NH Indoor Herb Gardens
Growing Herbs Indoors
The New Hampshire winters are long and the springs can be unpredictable. Such seasonal unpredictability can make garden planning a bit difficult in this Northern New England state. Starting an indoor herb garden in your kitchen can be a great way to start your green thumb early before the snow melts off the ground. Ask us about indoor gardening or share comments. To feature your business, contact us.
Growing Herbs Indoors
Starting an indoor herb garden can be an interesting and exciting way to get an early start on gardening while waiting for the ground to thaw. There are three main types of herbs. The most popular are the culinary herbs, which are used in cooking. Many other herbs are also believed to possess healing traits. Decorative and scented herbs are favorites to make an area more pleasant. As well as varying in purpose herbs also vary in care and classification.
While all herbs need plenty of water and sunlight the actual amount that each herb needs varies greatly, so make sure to keep track. Herbs can be classified as annuals, biennials, or perennials. Annuals bloom one season and then die. Biennials live for two seasons but only bloom in their second season. Finally, perennials once they are established over winter bloom each season. Another point to remember is that perennials do far better if they are put outside during the summer.
An indoor herb garden needs the same basic things that an outdoor one does. Lots of sunlight and soil that is aerated and not too rich. For sunlight a south or west window would be best. While most herbs need lots of sunlight it does vary so pay attention to this. In the winter try subsidizing with a “grow lamp” or fluorescent light. Place an inch of gravel or mulch at the bottom of each pot. This is to help ensure the good drainage that herbs need. The soil mixture should be one part coarse sand or perlite and two parts sterilized potting soil. For a five inch pot add one teaspoon of limestone; this will give the soil the sweetness that herbs need.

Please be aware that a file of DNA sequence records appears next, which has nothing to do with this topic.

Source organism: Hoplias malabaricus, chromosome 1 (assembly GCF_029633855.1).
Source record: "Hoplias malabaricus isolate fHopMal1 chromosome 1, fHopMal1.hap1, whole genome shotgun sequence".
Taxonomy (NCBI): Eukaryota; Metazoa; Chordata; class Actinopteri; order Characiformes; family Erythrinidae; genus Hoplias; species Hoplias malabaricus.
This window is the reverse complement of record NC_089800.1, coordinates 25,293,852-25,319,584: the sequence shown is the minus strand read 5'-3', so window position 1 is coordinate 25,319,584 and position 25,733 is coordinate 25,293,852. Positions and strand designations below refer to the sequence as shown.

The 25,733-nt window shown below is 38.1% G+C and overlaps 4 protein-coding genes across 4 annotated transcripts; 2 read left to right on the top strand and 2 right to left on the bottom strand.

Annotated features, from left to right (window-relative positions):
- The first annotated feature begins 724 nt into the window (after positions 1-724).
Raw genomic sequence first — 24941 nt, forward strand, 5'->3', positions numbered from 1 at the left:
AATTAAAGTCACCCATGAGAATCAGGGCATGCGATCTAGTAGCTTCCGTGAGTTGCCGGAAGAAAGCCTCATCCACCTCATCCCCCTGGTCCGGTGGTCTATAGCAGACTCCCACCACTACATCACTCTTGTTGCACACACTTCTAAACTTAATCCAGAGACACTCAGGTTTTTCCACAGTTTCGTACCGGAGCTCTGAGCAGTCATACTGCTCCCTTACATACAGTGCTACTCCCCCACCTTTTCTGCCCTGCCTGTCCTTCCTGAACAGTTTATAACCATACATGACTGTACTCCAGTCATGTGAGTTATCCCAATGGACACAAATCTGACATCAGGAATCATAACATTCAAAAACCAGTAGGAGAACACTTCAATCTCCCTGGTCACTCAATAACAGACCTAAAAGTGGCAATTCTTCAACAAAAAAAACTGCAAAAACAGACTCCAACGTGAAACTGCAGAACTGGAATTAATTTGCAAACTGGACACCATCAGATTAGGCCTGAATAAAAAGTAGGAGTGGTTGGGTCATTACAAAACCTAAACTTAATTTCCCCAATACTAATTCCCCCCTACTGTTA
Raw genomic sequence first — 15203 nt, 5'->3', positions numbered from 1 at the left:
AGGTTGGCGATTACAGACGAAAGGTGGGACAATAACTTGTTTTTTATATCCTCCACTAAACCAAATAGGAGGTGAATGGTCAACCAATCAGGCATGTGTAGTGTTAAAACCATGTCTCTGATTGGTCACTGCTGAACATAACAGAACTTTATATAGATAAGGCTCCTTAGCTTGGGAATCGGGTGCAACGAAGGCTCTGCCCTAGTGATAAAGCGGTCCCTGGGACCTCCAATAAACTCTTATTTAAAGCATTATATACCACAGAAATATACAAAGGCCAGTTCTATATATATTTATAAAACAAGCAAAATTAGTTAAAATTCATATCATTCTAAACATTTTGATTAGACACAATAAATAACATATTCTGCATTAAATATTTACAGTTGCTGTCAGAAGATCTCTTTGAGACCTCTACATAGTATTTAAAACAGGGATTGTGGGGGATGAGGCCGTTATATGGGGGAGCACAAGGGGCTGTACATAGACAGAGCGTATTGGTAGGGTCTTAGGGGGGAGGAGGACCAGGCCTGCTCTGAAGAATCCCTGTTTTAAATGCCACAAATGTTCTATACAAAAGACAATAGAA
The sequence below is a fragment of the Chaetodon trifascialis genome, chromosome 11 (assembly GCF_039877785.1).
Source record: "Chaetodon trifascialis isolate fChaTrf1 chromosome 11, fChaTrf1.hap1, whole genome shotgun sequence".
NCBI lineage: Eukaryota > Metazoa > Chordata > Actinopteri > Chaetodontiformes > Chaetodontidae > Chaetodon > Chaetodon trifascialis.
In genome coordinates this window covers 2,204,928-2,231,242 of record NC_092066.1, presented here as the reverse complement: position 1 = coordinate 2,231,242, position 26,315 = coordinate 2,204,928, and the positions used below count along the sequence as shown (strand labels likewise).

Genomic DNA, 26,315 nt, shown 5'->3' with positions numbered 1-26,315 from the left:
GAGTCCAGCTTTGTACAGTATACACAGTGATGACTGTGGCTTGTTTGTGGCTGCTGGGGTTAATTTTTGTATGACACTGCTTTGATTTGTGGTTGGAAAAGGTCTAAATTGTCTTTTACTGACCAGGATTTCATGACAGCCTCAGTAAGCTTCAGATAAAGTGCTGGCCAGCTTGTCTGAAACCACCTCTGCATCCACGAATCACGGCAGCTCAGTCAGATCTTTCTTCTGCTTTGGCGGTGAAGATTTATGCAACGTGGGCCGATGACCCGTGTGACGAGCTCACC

Make sure not to over water the plants, since this will make the roots soggy and is not healthy for them. Instead keep them moist, by misting them for example. Another thing to keep in mind is that if the herbs are in clay pots or hanging baskets they will need more water.
Deciding which herbs to plant can be tricky. Most kitchens use certain herbs the most often, so growing these would make a lot of sense for those who cook often. Still not sure which ones to choose? Check the supermarket for ideas.
There are three main categories for herbs when cooking: strong, accent, and blending. For beginners it would be best to go with some from each category. Winter savory, rosemary, and sage are examples of strong herbs. Accent herbs are just strong enough to enhance the flavoring without being overpowering and include such herbs as sweet basil, dill, mint, tarragon, and thyme. The herbs that are best for blending encompass chives, parsley, and summer savory.
~ Megin K. for nhliving.com
New England Living